On Meditation

Sometimes you just need to relax, cut yourself off from the electronic bombardments of pop culture, 24 hour news cycles repeating the same facts*, and useless pings reminding you how much of a slave you are to the cycles that keep you occupied during your life, instead of your life occupying you.

You know it’s on your resolution list, every year you tell yourself, “This time it’ll be different.” But it’s not. It doesn’t matter the activity, the goal, what matters is how you keep a carrot on a stick your entire life. Is that carrot moldy yet? So long as you’re not going to do what you told yourself you were going to do, you might as well be content in avoiding it. That’s one way meditation can help, unless meditation is the thing you’ve avoiding, in which case, just call it something else and let the audio begin.

2 short introduction meditations by Sam Harris


Breathe app, for beginners, while they do offer a lot of pay-to-play activities, there are enough sessions included that will keep you busy, and enlightened.


*Facts, they do exist, but some post-modernists might be saying otherwise…Justice? It’s relative.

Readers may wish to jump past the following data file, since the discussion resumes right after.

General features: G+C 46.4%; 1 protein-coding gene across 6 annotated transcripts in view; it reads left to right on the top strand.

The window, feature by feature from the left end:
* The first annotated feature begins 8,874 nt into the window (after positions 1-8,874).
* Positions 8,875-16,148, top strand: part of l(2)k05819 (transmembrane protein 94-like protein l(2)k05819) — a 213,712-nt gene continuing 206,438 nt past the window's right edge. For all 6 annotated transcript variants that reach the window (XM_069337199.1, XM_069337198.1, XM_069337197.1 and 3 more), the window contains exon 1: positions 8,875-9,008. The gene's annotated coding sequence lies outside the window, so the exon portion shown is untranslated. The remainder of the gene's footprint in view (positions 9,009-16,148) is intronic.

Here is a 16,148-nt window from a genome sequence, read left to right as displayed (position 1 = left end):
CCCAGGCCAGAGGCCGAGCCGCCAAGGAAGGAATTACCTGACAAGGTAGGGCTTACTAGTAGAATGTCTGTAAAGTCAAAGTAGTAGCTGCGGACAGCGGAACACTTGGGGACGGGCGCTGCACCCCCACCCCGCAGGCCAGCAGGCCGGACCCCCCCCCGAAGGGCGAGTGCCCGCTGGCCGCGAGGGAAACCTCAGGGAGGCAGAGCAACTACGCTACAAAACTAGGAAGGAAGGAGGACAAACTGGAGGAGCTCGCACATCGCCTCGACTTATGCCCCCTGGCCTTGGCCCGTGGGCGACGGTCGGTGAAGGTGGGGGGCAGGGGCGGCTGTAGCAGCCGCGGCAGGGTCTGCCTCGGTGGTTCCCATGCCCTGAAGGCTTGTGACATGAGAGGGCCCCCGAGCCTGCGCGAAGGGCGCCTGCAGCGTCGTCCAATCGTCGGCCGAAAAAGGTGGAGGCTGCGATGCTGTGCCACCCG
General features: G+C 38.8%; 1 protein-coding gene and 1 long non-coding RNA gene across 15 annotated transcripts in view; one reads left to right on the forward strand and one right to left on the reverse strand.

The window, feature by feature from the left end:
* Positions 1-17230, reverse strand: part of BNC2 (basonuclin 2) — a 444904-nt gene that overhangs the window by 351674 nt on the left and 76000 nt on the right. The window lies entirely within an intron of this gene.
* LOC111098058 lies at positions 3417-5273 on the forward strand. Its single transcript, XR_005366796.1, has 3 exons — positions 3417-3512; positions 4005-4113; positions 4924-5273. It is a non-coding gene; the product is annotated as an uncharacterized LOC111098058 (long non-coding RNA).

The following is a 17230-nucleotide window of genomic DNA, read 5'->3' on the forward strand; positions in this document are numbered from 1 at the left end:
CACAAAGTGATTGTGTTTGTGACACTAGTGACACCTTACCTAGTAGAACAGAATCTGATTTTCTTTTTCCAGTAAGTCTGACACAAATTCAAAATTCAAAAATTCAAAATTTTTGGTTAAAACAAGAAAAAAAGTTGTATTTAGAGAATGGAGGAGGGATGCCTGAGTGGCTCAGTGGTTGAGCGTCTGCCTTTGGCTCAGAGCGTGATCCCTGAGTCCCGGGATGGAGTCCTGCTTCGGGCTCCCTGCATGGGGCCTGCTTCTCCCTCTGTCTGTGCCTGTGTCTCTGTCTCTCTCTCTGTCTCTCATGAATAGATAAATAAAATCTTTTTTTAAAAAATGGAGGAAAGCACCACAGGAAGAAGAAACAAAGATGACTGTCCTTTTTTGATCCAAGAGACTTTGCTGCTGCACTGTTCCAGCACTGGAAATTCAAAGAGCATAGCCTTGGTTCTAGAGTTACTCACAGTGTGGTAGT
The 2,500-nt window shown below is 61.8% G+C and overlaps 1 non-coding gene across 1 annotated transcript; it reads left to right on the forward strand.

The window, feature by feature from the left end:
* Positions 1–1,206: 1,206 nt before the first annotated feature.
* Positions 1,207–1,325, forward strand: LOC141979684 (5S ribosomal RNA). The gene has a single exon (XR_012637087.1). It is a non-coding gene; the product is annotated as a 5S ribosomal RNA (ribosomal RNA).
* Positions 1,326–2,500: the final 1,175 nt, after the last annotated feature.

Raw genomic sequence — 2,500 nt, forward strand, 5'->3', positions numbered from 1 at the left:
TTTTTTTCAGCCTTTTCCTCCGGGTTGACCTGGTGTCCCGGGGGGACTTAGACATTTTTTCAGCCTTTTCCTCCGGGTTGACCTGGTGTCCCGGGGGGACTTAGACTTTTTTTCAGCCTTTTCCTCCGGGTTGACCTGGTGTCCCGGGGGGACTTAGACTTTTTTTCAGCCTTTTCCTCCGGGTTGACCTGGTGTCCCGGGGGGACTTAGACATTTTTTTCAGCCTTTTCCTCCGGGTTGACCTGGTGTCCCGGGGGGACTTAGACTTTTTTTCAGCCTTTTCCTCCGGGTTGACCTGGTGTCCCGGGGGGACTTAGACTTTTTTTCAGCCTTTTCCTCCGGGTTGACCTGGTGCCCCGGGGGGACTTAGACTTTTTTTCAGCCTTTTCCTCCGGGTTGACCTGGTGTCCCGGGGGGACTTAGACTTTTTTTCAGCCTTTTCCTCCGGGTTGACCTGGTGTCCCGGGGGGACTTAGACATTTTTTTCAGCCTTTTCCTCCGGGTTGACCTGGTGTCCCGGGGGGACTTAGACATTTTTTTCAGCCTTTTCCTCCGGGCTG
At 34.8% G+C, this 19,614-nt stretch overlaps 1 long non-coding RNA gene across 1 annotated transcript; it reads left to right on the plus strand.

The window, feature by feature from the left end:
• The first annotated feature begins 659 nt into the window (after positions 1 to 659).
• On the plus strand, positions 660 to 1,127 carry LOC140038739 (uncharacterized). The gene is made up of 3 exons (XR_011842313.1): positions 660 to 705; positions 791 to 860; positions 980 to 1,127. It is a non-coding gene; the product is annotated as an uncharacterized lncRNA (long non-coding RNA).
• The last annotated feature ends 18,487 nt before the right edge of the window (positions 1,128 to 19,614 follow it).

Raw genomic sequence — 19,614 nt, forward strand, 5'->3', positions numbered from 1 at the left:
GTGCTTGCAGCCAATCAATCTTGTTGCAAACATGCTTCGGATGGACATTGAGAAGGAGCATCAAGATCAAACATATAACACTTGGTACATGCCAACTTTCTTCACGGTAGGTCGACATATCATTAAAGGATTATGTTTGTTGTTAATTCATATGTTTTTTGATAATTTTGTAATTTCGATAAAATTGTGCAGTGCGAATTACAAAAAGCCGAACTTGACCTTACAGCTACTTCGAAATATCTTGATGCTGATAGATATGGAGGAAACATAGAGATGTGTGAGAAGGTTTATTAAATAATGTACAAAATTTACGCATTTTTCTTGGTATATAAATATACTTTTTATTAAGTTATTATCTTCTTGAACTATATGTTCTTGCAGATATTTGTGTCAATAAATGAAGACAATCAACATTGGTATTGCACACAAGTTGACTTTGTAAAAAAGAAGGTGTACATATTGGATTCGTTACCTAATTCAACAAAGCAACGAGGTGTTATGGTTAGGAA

On the East coast, I recommend the Insight Meditation Society; on the West coast, Spirit Rock Meditation Center.

Those who are new to the practice generally find it useful to hear instructions of this kind spoken aloud, in the form of a guided meditation. UCLA’s Mindful Awareness Research Center has several that beginners should find helpful…

Among Western Buddhists, there are college-educated men and women who apparently believe that Guru Rinpoche was actually born from a lotus. This is not the spiritual breakthrough that civilization has been waiting for these many centuries. For the fact is that a person can embrace the Buddha’s teaching, and even become a genuine Buddhist contemplative (and, one must presume, a buddha) without believing anything on insufficient evidence. The same cannot be said of the teachings for faith-based religion. In many respects, Buddhism is very much like science. One starts with the hypothesis that using attention in the prescribed way (meditation), and engaging in or avoiding certain behaviors (ethics), will bear the promised result (wisdom and psychological well-being). This spirit of empiricism animates Buddhism to a unique degree. For this reason, the methodology of Buddhism, if shorn of its religious encumbrances, could be one of our greatest resources as we struggle to develop our scientific understanding of human subjectivity…If the methodology of Buddhism (ethical precepts and meditation) uncovers genuine truths about the mind and the phenomenal world—truths like emptiness, selflessness, and impermanence—these truths are not in the least “Buddhist.” No doubt, most serious practitioners of meditation realize this, but most Buddhists do not.



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